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Microsoft makes Windows 11 a bigger nightmare for old PCs

by on15 February 2024

Fear the reaper

The software King of the World, Microsoft, has made running Windows 11 on an old PC even harder.

For a while now, some tech geeks have managed to get Windows 11 to start on older machines, but it looks like they could soon be stuffed, judging by a post saying that Microsoft's code will now need an instruction not found on old CPUs.

The POPCNT instruction first showed up in Intel Core processors at the end of 2008 as part of the SSE4.2 instruction set extension and AMD's Barcelona architecture in 2007.

POPCNT counts the number of bits in a machine word that are on (or not zero.) You might see it in code-breaking, and it has been hiding in CPU architectures for years before Intel and AMD's version by ages.

Its use here means that if your CPU is 15 years old – or older – there is every chance the next big release of Windows 11, expected to be 24H2, won't start. But to put this in context, the instruction came in the first lot of Core i5 and i7 processors, which used the Nehalem microarchitecture.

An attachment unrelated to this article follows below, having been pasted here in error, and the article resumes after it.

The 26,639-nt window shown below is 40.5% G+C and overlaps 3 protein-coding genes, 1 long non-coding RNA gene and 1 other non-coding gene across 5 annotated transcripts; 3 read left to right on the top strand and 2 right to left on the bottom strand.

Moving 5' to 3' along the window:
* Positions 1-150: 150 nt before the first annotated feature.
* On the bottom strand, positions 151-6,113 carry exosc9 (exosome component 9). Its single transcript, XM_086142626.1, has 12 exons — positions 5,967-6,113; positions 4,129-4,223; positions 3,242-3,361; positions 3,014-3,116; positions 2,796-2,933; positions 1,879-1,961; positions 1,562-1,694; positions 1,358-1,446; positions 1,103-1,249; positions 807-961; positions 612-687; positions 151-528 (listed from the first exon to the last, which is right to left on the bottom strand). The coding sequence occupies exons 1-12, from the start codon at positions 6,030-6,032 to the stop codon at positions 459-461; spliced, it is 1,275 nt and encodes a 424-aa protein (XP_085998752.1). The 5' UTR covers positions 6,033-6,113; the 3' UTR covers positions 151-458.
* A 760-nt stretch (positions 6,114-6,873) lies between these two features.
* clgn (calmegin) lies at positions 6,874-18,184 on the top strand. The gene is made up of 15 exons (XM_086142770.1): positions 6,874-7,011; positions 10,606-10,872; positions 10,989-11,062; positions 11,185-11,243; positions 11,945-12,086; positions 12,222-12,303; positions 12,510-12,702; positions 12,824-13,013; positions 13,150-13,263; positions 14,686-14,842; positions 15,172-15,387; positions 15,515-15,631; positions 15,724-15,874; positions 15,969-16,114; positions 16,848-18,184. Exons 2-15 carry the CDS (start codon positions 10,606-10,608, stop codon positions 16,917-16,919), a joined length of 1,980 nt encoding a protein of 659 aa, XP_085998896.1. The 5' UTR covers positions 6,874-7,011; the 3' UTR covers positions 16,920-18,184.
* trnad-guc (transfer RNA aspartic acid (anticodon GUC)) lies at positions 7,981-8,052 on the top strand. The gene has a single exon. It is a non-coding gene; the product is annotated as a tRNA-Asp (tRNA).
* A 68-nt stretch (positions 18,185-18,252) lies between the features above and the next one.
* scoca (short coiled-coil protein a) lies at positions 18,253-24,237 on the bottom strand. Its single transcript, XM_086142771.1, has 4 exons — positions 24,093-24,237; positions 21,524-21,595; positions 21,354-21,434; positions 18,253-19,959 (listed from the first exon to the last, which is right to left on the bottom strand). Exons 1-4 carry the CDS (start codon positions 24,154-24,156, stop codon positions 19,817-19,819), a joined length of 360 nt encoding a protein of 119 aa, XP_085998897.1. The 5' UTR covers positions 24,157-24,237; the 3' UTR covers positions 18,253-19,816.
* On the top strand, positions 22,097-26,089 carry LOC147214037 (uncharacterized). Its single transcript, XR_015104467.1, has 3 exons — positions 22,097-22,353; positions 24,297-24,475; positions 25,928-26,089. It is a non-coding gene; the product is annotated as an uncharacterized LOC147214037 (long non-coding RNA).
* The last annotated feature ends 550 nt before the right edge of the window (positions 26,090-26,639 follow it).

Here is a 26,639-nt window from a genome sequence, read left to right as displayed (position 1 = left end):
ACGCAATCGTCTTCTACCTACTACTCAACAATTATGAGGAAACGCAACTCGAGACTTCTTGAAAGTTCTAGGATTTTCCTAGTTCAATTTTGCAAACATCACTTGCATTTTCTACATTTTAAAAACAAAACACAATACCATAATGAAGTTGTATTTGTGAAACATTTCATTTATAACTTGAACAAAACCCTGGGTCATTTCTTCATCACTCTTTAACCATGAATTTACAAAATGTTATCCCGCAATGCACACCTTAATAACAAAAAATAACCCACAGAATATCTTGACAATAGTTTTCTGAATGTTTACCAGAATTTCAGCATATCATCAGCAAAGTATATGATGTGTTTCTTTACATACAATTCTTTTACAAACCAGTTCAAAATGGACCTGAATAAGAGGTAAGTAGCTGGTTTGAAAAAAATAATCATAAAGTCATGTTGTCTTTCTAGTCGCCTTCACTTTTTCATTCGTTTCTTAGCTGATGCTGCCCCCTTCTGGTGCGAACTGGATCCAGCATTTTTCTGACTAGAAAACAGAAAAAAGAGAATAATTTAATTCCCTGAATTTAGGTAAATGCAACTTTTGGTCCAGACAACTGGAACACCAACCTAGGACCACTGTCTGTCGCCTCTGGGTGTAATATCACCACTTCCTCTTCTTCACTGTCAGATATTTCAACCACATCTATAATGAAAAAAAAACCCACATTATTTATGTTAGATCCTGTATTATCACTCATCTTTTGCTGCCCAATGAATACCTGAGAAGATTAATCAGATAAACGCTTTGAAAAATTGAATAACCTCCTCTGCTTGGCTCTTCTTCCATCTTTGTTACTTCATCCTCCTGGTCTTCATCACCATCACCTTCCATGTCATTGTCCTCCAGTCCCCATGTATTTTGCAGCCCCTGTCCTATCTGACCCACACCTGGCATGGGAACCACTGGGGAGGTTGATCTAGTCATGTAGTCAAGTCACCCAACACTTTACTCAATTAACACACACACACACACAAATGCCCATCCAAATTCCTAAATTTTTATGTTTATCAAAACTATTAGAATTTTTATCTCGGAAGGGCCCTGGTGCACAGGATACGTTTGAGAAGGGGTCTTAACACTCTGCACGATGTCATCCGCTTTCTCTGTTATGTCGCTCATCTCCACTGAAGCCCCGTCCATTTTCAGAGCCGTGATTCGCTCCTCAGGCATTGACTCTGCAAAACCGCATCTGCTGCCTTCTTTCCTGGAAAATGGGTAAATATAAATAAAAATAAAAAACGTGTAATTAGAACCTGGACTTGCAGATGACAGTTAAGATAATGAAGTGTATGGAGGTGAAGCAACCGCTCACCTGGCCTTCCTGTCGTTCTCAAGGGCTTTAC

The dodgy Windows 11 hardware compatibility list leaves out anything earlier than eighth-generation Intel chips, so the finding is unlikely to matter much to most people. But customers using tricks to avoid the Windows 11 hardware check would do well to make sure their hardware is not too old before trying an install.

The report of the requirement, found by X user @TheBobPony in recent Windows 11 24H2 builds, comes a month after some Windows 10 users couldn't open some Windows apps after an update.

Some users guessed that a Microsoft engineer had turned on some newer CPU instructions by mistake, cutting off support for several older processors – not that Vole is likely to care.


Last modified on 15 February 2024
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